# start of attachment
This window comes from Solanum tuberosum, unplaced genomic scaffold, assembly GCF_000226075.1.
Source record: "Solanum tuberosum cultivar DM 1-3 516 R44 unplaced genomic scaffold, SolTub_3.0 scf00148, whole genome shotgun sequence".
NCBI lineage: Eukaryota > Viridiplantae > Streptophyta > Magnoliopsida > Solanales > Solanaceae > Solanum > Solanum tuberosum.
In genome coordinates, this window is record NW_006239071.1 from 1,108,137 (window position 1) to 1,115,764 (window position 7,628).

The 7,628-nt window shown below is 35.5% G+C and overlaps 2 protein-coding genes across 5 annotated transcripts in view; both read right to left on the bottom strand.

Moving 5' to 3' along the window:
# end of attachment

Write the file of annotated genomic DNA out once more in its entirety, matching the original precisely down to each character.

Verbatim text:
This window comes from Solanum tuberosum, unplaced genomic scaffold, assembly GCF_000226075.1.
Source record: "Solanum tuberosum cultivar DM 1-3 516 R44 unplaced genomic scaffold, SolTub_3.0 scf00148, whole genome shotgun sequence".
NCBI lineage: Eukaryota > Viridiplantae > Streptophyta > Magnoliopsida > Solanales > Solanaceae > Solanum > Solanum tuberosum.
In genome coordinates, this window is record NW_006239071.1 from 1,108,137 (window position 1) to 1,115,764 (window position 7,628).

The 7,628-nt window shown below is 35.5% G+C and overlaps 2 protein-coding genes across 5 annotated transcripts in view; both read right to left on the bottom strand.

Moving 5' to 3' along the window: